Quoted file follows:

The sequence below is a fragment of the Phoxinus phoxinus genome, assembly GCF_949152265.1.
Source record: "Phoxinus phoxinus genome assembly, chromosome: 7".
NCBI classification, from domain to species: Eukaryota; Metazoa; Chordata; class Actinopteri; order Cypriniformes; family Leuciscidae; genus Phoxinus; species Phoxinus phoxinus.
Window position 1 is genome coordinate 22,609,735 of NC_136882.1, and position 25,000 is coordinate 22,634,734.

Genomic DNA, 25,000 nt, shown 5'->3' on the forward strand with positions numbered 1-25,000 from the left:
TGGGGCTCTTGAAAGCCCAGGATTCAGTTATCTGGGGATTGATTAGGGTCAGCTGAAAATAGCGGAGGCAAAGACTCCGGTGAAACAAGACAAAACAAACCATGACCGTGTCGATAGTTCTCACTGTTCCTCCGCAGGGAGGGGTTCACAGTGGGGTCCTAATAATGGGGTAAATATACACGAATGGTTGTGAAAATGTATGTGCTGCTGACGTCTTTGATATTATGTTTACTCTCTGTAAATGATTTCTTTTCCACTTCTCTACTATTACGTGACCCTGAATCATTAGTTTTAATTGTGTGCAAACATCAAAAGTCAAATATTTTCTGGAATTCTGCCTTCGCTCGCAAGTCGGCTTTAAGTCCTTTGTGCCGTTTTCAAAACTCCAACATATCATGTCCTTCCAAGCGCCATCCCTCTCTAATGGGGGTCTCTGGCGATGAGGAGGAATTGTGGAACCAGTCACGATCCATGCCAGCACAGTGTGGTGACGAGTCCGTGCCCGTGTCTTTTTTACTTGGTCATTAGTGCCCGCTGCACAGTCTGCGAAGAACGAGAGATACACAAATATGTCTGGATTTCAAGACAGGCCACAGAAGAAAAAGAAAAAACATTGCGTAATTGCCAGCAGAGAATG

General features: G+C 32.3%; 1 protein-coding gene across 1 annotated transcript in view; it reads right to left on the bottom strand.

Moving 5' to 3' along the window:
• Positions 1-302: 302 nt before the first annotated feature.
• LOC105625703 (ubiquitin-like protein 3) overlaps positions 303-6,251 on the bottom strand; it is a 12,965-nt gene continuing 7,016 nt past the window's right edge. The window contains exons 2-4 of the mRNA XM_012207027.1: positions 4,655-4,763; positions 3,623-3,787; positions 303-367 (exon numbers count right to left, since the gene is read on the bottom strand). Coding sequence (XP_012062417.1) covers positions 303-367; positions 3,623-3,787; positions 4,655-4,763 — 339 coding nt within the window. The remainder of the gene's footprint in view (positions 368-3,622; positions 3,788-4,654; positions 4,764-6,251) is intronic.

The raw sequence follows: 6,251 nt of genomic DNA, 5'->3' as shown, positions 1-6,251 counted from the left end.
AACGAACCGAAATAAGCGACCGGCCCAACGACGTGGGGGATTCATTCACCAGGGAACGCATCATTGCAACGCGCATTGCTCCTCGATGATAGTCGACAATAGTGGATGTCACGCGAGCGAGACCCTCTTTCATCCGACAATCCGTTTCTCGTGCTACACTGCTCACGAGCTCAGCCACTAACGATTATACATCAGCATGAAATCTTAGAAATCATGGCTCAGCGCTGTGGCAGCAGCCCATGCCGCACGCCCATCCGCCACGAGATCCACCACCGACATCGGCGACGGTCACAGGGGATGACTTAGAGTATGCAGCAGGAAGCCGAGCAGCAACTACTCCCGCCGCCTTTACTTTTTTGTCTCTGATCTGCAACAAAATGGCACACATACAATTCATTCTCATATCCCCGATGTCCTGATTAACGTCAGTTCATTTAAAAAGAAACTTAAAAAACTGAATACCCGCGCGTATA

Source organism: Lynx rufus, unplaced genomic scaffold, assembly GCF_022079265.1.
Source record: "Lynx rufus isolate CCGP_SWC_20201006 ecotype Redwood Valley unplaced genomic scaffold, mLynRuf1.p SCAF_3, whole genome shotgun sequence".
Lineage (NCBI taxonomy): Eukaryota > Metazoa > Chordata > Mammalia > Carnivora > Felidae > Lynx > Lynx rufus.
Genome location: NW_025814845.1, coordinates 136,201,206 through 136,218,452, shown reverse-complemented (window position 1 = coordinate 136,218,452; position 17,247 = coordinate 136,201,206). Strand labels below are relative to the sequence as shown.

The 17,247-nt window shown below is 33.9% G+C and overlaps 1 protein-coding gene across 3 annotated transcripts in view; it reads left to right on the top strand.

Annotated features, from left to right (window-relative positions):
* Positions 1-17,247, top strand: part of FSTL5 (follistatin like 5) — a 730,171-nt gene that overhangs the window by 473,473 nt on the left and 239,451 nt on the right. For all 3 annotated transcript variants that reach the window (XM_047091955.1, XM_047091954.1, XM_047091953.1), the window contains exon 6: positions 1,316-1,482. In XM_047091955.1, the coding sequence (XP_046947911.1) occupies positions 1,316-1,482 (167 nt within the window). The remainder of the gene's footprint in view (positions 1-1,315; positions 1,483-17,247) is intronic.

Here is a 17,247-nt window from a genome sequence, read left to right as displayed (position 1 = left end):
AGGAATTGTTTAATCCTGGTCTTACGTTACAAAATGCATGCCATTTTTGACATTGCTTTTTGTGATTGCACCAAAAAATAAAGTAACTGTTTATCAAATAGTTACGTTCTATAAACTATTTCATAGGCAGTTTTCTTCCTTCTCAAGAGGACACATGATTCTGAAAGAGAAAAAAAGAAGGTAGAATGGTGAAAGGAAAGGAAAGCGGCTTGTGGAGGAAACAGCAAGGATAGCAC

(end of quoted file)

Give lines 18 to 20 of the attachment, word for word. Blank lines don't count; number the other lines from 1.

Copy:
Annotated features, from left to right (window-relative positions):
* Positions 1-17,247, top strand: part of FSTL5 (follistatin like 5) — a 730,171-nt gene that overhangs the window by 473,473 nt on the left and 239,451 nt on the right. For all 3 annotated transcript variants that reach the window (XM_047091955.1, XM_047091954.1, XM_047091953.1), the window contains exon 6: positions 1,316-1,482. In XM_047091955.1, the coding sequence (XP_046947911.1) occupies positions 1,316-1,482 (167 nt within the window). The remainder of the gene's footprint in view (positions 1-1,315; positions 1,483-17,247) is intronic.

Here is a 17,247-nt window from a genome sequence, read left to right as displayed (position 1 = left end):